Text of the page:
When I got to a place called Mud Run, where big logs had been rolled in, so people could drive over the mud and water, I saw a little black dog sitting on the bridge. I rode as fast as I could to the store, thinking all the way that I did not think father would mind if I got off the horse, and got the little bright-eyed dog, for our old Connecticut dog was so old and cross. I wanted this dog, for I did not like Watch. Mr. Smith told father I was in such a hurry, that after he tied the broom to the saddle, I started as fast as I could for home. My little dog was gone; I had to whip the horse to get him by the bridge. 


When I got home, my father saw that I was troubled about something. He put his hand on my shoulder and said, "Did my little girl mind her papa and not get off the horse?" I told him I wanted to. He asked, "What for?" I told him I saw such· a pretty black dog with such bright eyes that I wanted it, because old Watch was so cross, I did not like him. My father put his hand on my shoulder and said, "That was not a little dog, but a little cub bear, and its mother was in the bushes watching her cub. That was why the horse was afraid, for she saw the mother bear in the bushes watching you." If I had gotten off the horse, she would. have eaten me up, and then father would not have had any little girl to come home to mama and papa.    I had a long cry about it.   As it was the custom of my mother to pray with her little children when she put them to bed, as she knelt beside the bed, with my hand in hers; she prayed, thanking the Lord, that he had taken the little cub away that I should not disobey my earthly father, and that my Heavenly Father should bring her little girl safely back to the parental home. Although so young, my mother's prayer made a great impression on my mind; that children are the safest when they have minded their parents.   How much sorrow it would save.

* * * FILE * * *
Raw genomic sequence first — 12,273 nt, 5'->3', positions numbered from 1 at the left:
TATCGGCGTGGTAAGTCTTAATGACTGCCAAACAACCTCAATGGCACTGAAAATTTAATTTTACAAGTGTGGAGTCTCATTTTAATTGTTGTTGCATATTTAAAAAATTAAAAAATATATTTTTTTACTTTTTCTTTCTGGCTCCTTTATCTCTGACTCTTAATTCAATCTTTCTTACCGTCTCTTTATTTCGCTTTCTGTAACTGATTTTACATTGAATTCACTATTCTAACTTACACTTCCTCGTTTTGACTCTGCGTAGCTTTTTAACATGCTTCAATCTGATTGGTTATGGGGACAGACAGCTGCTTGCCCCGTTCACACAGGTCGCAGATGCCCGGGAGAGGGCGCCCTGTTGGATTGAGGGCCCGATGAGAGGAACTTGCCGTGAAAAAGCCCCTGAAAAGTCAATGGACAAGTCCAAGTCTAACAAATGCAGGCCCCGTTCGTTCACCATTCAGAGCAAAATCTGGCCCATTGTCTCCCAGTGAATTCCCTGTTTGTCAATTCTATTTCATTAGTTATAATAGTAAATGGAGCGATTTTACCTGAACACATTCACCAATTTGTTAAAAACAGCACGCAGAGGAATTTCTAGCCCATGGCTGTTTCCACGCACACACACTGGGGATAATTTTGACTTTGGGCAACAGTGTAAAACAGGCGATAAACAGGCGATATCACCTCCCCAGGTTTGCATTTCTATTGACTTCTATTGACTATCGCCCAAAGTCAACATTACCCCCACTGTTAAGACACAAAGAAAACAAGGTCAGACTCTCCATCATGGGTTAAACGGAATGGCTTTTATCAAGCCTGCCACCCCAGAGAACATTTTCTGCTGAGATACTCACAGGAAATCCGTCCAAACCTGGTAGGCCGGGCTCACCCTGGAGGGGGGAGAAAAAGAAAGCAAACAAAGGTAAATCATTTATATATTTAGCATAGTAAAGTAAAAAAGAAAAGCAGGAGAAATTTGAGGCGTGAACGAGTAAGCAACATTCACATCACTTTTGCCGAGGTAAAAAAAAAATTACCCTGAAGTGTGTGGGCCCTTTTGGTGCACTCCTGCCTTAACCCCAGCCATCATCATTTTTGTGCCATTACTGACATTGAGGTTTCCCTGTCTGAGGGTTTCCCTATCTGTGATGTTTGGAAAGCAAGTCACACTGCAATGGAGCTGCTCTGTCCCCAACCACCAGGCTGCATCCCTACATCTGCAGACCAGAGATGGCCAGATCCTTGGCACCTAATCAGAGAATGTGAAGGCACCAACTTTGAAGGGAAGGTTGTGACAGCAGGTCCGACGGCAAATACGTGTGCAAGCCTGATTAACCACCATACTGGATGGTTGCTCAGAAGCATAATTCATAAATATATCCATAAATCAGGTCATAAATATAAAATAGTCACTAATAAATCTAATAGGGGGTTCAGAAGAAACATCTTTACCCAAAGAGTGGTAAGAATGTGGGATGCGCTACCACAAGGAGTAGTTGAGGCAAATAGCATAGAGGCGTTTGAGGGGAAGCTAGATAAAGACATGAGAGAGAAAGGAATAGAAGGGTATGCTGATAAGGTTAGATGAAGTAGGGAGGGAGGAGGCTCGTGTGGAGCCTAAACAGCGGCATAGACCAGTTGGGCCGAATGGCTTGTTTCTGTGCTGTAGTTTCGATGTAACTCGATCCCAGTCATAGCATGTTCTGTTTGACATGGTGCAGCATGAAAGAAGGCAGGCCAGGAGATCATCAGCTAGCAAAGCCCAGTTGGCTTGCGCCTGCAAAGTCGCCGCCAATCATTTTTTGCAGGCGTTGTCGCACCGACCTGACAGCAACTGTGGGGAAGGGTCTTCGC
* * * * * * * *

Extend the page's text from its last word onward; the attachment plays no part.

When our neighbor went back to Vermont to get his money to pay for his farm, sister Mary Ann went to stay with. His wife in an Indian cabin down the creek, and through the woods. He came back sooner than expected. Mary Ann started home just at dark. We children were playing with our corn cobs, building houses and Indian huts, and all other things we could think of, or use the cobs for. Father would read aloud to us all, and mother would sew or knit. Sometimes father's foot would slip, and all our houses would go; then we would have a laugh. Right in the midst of our sport, father stopped reading and said, "Hark!". We all sat still to see what had happened. Father said, “Mary Ann is coming home, and the wolves are on her track." We all sat very still. Mother dropped her knitting, and father jumped to his feet, took a torch of hickory bark that he always kept for use when needed, set one on fire, took a second one for Mary Ann. He met her coming on the run, with the wolf after her. He gave her the lighted one; set fire to his, putting her in front of him, both ran. The wolves came so close they could see their eyes. No word was spoken after father went out, until he opened the door and put her in the house. Then my mother said, "Bless the Lord, my child. You are safe home, again home."  The wolves were sneaky animals; never saw where or when they were, until they let up a howl.